SALEM, Ohio — Who owns collected farm production data, and how and where can that information be sent or used?
A data privacy agreement reached Nov. 13 by six major farm organizations and six agriculture technology providers is expected to become industry standard language regarding data gathered on farming operations.
View the full Privacy and Security Principles for Farm Data agreement.
“As a private attorney, what I would advise is to start looking for these principles in your (agricultural technology) contract,” Moore said. “They are only binding if they are in a contract, so farmers should start to recognize these and if they are not in their contracts, get them in there if they want to.”
The agreement comes in response to the evolution of precision agriculture and farm data collection. That technological evolution has led to a need for consistent contract language between farmers and agricultural technology providers, Moore said.
“The idea is to get these standards incorporated into contracts,” Moore said, “and to have uniform principles in each contract so that the farmer and the provider understand what is expected in (language) everyone is accustomed to.”
Otherwise, Moore said, issues such as data ownership can vary greatly from one contract to the next. The agreement, he said, strikes a balance between allowing the technology providers to collect data, while protecting each farmer’s individual data.
“The technology providers can use farmers’ data, as long as its anonymous collected data,” he said, They can’t use individual farm data or identify farm practices.”
Of the issues outlined in the agreement, data ownership has been the most important issue to farmers thus far, according to Yvonne Lesicko, Ohio Farm Bureau senior director of state and national policy.
“We ask (farmers) ‘do you own your data or do they? And if they own it, do you understand what they can do with it?’” Lesicko said.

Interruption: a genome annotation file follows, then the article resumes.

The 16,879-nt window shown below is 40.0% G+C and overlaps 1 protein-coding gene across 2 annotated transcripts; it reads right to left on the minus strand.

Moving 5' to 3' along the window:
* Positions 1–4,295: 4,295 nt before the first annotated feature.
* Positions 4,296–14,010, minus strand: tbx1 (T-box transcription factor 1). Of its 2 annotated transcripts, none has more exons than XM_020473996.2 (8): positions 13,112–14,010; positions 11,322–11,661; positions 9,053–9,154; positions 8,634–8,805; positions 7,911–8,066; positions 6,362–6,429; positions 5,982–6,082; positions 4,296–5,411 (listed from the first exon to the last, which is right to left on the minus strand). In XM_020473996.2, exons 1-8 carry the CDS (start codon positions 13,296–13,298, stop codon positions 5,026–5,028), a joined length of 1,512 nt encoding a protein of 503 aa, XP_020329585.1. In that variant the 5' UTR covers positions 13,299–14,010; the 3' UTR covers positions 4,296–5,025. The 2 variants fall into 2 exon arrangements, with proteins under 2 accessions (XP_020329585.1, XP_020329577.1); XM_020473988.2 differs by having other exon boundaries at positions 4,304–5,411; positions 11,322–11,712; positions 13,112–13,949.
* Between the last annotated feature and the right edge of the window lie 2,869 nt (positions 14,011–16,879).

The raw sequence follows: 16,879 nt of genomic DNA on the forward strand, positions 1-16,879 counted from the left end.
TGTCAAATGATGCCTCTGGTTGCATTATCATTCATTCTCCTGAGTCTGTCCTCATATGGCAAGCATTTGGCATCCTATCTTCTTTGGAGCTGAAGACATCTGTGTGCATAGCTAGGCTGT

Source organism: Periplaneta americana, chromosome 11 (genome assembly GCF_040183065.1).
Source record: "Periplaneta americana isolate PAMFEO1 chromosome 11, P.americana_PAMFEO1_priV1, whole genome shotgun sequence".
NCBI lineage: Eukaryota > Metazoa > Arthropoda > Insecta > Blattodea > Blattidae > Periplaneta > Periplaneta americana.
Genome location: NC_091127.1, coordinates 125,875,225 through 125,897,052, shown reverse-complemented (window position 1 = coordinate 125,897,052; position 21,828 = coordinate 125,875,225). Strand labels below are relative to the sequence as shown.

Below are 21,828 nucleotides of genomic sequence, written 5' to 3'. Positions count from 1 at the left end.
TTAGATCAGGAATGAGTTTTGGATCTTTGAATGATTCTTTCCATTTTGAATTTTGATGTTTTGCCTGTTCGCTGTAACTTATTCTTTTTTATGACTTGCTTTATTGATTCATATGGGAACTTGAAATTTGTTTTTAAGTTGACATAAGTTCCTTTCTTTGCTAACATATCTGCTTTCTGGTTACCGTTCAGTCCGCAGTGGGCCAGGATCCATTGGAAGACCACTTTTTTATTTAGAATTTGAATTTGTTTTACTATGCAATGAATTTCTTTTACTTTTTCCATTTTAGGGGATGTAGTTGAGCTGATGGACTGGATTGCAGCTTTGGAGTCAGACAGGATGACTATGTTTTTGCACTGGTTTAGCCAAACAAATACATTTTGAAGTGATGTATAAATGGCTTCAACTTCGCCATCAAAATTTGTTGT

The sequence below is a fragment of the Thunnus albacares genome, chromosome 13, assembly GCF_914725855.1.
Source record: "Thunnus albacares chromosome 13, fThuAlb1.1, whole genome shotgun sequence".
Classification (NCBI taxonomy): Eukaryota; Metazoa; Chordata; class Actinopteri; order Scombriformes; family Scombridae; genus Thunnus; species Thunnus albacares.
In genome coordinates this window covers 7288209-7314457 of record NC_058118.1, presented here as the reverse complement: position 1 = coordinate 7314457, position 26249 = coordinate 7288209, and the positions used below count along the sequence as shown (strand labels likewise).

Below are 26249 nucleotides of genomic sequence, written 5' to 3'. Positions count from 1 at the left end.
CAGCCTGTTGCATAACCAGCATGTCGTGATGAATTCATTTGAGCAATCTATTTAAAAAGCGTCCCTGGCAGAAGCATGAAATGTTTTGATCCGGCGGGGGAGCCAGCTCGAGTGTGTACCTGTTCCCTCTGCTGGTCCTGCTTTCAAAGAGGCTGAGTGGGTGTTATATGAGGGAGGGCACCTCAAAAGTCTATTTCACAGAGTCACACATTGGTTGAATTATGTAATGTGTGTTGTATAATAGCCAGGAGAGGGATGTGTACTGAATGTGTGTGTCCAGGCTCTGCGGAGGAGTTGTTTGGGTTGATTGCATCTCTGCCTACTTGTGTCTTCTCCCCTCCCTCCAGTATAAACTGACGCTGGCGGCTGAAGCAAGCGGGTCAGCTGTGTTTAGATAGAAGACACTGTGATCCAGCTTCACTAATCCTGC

In many cases, she said, the answer to both has been no. For that reason, Lesicko said, much of the agreement is written with farmer ownership of data in mind.
The agreement states, in part, that “farmers own information generated on their farming operations. However… it is the responsibility of the farmer to agree upon data use and sharing with the other stakeholders with an economic interest such as the tenant, landowner, cooperative, owner of the precision agriculture system hardware.”
It continues: “collection, access and use of farm data should be granted only with the affirmative and explicit consent of the farmer.”
The agreement also says farmers must be notified that their data is being collected and told how the farm data will be disclosed, and that farmers need to know who, if anyone, will have access to their data beyond the technology provider, and how they will use it.
It’s your information
Granting farmers such a swath of data ownership rights, Lesicko said, benefits both farmers and technology providers.
“It is a trust thing and (the technology providers) understand that if a farmer doesn’t have control of the information, they are not going to get it,” Lesicko said.
Moore said that whether or not farmers as a whole have considered the long-range ramifications of agricultural data collection, there will invariably be a case in which such information is used inappropriately.
He said he could envision a scenario in which a technology provider collects data that is then analyzed by one of the farmer’s competitors or an organization or agency like the USDA.
“I think it would be inadvertent, but detrimental,” Moore said. “Data might show that the farmer is not in compliance with a USDA program, or if a competitor (had access to) yield data, they could go to the landlord and say ‘based on this, I’m getting much better crops.’”
Just the beginning
Will Rodger director of policy communications for the American Farm Bureau Federation, said the agreement ensures technology providers are transparent not only at the beginning of data collection activities but throughout the process.
Rodger said the second phase, a “transparency program,” is expected to be rolled out in 2015. This program will include a review of existing technology collection contracts by “a third party on behalf of the AFBF.”
Rodger said such benchmarks must be established now, given the speed at which data collection technology is advancing.
“The farmer is responsible for what he is signing, but the vendor needs to be sure its understandable and reasonable. And in a lot of ways, this should encourage smaller (data collection) companies because now they have a set of goal posts.”
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